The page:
And this gets us back to Jay’s premise that “style wins auditions”. For me, “style” may need to be defined more precisely before we proceed. When we speak of someone with a great sense of musical style, I think we would agree that their musical offerings are very powerful and capable of capturing our imaginations as though we were in rapt attention to a great story teller who holds us under their spell with every word and gesture. In the audition situation, the words (excerpts) to the story you are telling are well known to the committee. They have likely heard them over and over and over in the moments (hours) before you get your moment to perform. On the surface this may seem to indicate that it is impossible to stand out from the crowd, but this is false. With my students, I often use the example of the (American) pledge of allegiance. We all know the words. We can all say it mindlessly while tying our shoes and looking at what’s in the refrigerator for dinner. It is possible, however, to say the pledge of allegiance in a way that stops the listener from looking at their watch. It is possible to say the pledge of allegiance in a way that authentically tells people that, whether it is true or not, you love the United States of America with all of your heart and will be loyal to its cause right now and forever more. Imagine for a moment that kind of rendition of that pledge. The listener already knows every word you will say, but you are demanding the attention of this moment and conveying an authentic caring for the continuity of the idea you are expressing. This is the kind of attention you must command in the audition, and your command of nuance and musical narrative is the engine of dramatic momentum that gets the committee into the moment (and to stop “twiddling their thumbs” as Jay says).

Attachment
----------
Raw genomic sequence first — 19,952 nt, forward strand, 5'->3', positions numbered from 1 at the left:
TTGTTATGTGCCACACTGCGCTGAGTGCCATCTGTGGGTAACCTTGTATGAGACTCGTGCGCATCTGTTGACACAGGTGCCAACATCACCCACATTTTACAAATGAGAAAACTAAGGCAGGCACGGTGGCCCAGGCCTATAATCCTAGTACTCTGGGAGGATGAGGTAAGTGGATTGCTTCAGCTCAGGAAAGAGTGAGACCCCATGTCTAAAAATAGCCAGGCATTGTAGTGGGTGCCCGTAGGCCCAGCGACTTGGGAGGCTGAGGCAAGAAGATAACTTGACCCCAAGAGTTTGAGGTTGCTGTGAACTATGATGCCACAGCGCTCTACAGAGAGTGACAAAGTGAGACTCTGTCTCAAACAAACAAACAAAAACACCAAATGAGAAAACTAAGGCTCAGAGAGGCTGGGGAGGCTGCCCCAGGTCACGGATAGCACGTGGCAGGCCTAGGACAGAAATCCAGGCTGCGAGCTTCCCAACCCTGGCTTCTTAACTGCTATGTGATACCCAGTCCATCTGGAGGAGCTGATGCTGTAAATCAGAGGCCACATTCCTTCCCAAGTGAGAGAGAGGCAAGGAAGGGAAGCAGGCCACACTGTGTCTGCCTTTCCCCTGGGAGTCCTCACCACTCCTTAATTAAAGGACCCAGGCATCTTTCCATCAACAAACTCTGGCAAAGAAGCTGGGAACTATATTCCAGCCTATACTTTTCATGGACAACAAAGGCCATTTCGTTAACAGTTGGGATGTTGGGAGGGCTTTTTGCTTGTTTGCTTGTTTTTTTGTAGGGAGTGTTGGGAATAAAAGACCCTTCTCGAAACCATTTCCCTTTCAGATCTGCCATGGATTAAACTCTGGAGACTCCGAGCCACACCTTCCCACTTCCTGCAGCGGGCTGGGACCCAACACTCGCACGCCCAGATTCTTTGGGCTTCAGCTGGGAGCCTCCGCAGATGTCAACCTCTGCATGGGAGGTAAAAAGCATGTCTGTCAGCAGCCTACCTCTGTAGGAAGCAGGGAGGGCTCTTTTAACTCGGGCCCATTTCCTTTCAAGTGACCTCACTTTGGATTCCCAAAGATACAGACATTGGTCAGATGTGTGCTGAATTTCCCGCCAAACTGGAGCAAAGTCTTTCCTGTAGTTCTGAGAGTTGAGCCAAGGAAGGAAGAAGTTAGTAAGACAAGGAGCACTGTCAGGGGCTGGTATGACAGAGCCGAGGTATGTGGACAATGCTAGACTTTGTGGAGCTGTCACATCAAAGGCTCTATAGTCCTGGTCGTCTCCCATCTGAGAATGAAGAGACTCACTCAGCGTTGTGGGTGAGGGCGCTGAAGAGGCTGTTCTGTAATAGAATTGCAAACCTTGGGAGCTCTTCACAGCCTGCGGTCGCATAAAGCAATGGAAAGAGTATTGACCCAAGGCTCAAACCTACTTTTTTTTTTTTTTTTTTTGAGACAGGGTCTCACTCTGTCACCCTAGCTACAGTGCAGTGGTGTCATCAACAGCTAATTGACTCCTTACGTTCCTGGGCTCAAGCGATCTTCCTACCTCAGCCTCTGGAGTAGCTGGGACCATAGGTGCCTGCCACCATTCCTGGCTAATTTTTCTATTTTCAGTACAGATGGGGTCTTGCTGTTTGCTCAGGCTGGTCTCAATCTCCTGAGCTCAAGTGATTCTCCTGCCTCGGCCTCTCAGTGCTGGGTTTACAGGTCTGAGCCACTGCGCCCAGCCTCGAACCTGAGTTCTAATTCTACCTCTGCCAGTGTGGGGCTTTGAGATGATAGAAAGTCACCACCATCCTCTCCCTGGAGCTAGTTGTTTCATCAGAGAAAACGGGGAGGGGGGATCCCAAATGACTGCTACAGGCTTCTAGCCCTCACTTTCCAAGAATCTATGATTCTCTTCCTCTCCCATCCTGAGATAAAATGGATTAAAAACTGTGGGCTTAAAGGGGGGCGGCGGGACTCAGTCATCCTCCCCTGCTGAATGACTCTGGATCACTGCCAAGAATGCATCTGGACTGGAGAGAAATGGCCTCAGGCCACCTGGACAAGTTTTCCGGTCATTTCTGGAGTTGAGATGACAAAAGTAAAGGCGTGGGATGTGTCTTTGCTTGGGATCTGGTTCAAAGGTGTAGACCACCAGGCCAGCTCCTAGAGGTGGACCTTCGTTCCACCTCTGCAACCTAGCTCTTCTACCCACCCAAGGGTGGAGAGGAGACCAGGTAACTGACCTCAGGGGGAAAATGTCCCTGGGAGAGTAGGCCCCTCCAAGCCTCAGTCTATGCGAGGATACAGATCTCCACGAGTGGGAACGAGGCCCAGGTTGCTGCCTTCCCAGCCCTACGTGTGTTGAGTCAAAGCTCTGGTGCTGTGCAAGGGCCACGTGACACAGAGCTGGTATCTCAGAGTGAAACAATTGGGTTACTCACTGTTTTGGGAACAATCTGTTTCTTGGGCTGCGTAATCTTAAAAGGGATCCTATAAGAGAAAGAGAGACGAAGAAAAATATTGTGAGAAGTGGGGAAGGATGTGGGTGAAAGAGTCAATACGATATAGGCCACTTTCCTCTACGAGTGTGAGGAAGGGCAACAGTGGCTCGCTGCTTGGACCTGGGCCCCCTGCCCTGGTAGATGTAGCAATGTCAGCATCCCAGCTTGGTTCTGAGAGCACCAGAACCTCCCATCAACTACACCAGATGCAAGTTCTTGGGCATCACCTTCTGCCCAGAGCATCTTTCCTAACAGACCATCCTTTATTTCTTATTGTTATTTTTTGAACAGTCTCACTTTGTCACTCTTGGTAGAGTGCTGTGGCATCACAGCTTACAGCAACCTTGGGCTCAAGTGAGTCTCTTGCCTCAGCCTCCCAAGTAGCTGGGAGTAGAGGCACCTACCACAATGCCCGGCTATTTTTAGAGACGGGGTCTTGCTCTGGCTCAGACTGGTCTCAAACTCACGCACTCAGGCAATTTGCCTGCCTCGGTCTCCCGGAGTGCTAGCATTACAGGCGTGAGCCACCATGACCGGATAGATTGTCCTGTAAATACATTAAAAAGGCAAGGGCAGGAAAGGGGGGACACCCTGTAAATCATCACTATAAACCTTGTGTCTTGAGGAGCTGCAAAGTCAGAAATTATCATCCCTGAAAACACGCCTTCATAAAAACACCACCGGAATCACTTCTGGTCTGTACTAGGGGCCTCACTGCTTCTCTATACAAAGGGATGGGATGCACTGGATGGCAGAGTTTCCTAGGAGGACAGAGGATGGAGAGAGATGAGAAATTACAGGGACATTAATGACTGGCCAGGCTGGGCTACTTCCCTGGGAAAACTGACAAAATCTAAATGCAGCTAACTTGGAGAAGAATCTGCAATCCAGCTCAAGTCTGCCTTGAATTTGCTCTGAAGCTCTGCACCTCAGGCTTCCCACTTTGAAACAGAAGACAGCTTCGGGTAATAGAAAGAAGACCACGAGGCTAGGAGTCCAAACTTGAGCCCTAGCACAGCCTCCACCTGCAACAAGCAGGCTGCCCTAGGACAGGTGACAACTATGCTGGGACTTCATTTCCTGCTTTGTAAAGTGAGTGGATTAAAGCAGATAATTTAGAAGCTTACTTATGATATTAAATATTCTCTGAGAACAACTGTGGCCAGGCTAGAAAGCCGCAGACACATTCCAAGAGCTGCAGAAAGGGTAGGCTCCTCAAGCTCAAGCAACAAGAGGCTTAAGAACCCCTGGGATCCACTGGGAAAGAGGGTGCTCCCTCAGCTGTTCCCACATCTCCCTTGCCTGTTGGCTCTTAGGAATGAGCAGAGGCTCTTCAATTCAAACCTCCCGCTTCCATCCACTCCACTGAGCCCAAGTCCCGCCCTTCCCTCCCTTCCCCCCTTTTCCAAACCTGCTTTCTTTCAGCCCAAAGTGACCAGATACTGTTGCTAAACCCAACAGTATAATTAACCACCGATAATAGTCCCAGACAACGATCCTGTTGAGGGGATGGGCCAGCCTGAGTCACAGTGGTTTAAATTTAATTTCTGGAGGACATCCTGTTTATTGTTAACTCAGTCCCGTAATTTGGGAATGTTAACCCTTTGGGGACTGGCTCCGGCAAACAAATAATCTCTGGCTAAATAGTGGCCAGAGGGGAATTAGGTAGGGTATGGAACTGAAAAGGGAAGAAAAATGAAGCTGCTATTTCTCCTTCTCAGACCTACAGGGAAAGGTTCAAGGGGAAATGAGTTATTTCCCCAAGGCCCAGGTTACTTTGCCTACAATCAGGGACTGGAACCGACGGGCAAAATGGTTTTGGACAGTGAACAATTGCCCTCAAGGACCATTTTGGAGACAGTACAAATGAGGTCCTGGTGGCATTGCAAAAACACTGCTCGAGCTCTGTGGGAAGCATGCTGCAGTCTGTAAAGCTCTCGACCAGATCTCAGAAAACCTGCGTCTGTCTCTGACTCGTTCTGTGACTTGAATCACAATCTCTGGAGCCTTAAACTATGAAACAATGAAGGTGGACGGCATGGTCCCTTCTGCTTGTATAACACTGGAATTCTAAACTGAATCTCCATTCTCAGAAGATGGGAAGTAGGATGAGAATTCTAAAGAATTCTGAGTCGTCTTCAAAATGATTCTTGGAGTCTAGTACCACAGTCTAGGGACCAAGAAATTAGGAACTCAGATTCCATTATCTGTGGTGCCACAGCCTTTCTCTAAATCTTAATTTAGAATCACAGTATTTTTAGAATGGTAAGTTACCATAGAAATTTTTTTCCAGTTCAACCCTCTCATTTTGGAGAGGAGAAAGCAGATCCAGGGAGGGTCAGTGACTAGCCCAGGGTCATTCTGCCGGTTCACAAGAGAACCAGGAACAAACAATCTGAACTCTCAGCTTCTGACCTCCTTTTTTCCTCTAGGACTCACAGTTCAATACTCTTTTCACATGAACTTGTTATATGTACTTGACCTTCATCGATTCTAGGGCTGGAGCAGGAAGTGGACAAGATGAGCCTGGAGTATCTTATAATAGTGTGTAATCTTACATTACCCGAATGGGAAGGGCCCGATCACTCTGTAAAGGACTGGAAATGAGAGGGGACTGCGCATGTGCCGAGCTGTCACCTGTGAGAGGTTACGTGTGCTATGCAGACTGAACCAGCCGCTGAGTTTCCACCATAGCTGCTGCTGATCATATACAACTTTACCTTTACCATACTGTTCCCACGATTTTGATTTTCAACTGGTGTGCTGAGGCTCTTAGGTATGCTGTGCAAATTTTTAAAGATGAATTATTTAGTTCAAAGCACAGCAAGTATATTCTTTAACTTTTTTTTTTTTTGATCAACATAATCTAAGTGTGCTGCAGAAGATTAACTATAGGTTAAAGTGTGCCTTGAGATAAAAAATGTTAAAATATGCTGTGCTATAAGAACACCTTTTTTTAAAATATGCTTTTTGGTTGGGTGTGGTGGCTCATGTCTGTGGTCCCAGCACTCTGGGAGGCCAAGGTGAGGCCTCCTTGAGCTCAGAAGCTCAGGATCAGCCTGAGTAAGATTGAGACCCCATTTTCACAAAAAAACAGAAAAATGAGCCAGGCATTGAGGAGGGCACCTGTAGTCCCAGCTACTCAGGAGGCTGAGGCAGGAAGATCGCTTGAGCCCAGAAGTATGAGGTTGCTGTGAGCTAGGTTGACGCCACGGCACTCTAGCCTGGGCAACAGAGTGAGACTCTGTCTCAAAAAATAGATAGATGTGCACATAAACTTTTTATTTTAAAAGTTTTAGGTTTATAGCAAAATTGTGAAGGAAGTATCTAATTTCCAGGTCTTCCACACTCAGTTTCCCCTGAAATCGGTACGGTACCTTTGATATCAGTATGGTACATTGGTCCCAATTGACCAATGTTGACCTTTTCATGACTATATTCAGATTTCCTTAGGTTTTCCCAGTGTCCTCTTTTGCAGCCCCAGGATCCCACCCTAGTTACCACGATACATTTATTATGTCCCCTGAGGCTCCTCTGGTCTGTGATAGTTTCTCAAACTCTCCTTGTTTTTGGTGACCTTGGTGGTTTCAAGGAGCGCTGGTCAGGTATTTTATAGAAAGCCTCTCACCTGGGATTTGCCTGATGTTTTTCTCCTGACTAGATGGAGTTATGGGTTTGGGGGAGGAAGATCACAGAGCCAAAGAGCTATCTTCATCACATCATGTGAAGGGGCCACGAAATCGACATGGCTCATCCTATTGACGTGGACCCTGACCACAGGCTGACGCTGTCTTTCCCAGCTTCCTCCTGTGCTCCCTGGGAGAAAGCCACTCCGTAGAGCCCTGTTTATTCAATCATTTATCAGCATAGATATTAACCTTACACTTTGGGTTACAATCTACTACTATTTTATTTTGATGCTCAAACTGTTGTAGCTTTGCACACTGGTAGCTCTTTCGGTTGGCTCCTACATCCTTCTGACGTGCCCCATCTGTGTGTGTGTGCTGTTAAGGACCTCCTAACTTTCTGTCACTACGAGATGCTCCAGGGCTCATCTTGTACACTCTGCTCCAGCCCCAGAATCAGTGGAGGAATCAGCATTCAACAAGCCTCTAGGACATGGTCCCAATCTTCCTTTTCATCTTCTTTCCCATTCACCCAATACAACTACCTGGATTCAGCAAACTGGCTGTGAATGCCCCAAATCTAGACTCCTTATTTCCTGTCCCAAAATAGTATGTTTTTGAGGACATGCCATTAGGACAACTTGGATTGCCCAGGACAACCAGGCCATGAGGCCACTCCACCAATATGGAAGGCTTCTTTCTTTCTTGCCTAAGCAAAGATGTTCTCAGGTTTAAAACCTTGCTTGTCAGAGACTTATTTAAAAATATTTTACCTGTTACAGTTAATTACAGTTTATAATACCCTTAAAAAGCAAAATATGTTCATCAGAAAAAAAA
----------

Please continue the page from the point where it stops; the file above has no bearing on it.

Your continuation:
The very next thing Jay wrote about when he was explaining how to bring about a great style was to “make a great sound!” This says to me that there is a distinction between our story and our voice. The story is the dramatic agenda over time that shows human experience and (hopefully) maturity. The voice (sound) is the ability to pull people out of their own mental chatter and into your story. Jay describes what works for him to achieve this effect, and I am a first hand witness to tell you that he is able to create that effect on the listener very powerfully and very consistently.